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WMD America: Inside the Pentagon’s Global Bioweapons Industry

Tobacco Vaccines: How the Pentagon helped tobacco companies to profit from Ebola

The Defense Advanced Research Projects Agency (DARPA) has invested $100 million in vaccines production from tobacco plants.

The companies, involved in the project, are owned by the biggest American tobacco companies – Mediacago Inc. is co-owned by Philip Morris, and Kentucky BioProcessing is a subsidiary of Reynolds American which is owned by British American Tobacco. Currently they are producing Flu and Ebola vaccines from tobacco plants.

The $100 million program Blue Angel was launched as a response to the H1N1 pandemic in 2009. Medicago being awarded $21 million to produce 10, 000 million doses of an influenza vaccine within one month.

Blue Angel program manager Dr. John Julias explains: “Although there are multiple plant species and other organisms being explored as alternative protein production platforms, the US Government has continued to make an investment in tobacco-based manufacturing.”

(Photos Credit: DARPA)

The plant-based vaccine production method works by isolating a specific antigen protein that triggers a human immune response from the targeted virus. A gene from the protein is transferred to bacteria, which is used to infect plants. The plants then start producing the protein that will be used for vaccinations.

It is not clear why the Pentagon chose to invest in vaccines produced from tobacco plants amongst all other plant species, which they explored. Medicago, co-owned by Philip Morris, paid $495,000 for lobbying the Department of Defense, the Congress and The Department of Health and Human Services for “funding to advance technology to support public health preparedness applications”. The Pentagon funded tobacco companies to develop new technology and to profit from vaccines.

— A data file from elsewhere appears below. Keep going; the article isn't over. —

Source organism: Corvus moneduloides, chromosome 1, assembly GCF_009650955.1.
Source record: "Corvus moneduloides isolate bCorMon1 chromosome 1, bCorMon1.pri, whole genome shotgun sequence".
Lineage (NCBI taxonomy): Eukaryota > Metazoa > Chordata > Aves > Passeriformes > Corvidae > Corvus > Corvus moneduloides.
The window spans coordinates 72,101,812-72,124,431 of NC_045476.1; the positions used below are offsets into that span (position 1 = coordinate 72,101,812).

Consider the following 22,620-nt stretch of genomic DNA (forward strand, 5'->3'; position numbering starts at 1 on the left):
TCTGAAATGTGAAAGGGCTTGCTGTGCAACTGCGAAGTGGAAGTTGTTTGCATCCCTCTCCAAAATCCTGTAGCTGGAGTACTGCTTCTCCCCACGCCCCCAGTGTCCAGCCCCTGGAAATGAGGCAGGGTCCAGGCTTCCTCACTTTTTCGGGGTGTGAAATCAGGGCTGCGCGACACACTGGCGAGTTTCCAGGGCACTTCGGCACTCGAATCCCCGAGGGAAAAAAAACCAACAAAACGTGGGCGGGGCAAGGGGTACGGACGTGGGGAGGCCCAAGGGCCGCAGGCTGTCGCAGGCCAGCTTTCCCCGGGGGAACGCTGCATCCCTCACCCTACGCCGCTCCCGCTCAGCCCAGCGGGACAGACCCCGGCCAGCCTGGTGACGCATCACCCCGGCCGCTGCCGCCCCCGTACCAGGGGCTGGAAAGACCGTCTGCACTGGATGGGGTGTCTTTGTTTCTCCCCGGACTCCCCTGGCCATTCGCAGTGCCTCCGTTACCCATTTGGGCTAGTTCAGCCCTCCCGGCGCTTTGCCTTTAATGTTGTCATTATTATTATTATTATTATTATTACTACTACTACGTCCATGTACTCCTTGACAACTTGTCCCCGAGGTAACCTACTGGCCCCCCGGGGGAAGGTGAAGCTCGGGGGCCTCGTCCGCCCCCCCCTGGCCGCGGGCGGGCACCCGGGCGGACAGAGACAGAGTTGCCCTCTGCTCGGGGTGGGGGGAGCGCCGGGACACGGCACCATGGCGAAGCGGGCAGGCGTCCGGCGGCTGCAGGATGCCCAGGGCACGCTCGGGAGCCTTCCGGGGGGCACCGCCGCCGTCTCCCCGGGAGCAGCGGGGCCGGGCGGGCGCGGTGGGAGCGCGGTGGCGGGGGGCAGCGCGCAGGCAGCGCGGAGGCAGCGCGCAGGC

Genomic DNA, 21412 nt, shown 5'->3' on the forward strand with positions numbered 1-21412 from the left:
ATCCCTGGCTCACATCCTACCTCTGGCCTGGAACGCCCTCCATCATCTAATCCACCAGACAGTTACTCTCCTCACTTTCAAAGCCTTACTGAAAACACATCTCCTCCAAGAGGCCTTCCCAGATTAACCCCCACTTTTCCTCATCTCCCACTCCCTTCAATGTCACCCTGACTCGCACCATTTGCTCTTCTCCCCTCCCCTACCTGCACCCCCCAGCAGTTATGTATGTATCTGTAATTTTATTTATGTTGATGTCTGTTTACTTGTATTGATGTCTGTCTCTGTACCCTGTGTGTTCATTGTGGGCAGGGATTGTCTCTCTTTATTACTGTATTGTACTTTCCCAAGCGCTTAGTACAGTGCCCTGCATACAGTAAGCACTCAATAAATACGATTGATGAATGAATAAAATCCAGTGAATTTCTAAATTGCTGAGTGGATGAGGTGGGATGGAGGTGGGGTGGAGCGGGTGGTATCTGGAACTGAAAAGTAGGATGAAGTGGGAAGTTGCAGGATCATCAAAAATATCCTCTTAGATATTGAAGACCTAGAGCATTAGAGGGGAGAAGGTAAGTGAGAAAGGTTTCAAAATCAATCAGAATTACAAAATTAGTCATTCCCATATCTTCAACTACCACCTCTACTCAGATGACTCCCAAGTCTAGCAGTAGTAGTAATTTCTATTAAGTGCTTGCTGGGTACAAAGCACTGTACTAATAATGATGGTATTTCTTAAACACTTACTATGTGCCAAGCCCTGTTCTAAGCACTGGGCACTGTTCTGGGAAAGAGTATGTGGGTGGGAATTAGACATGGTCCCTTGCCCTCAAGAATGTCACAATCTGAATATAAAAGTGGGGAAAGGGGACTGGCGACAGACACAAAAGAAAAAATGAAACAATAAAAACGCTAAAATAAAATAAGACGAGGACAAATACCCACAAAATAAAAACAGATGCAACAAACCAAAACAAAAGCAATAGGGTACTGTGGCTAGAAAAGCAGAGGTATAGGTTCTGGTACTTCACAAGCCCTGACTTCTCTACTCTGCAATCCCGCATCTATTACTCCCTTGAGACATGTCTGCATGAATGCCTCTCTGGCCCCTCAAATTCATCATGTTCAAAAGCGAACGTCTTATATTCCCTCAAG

Biological Experiments are war crimes

Article 8 of The Rome Statute of The International Criminal Court (ICC) defines biological experiments as war crimes. The US, however, is not a state party to the international treaty, and cannot be held accountable for its war crimes.

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Author Dilyana Gaytandzhieva is a Bulgarian-based investigative journalist, specializing in covering conflicts and terrorism in Middle East and Asian conflicts, and international weapons trafficking operations.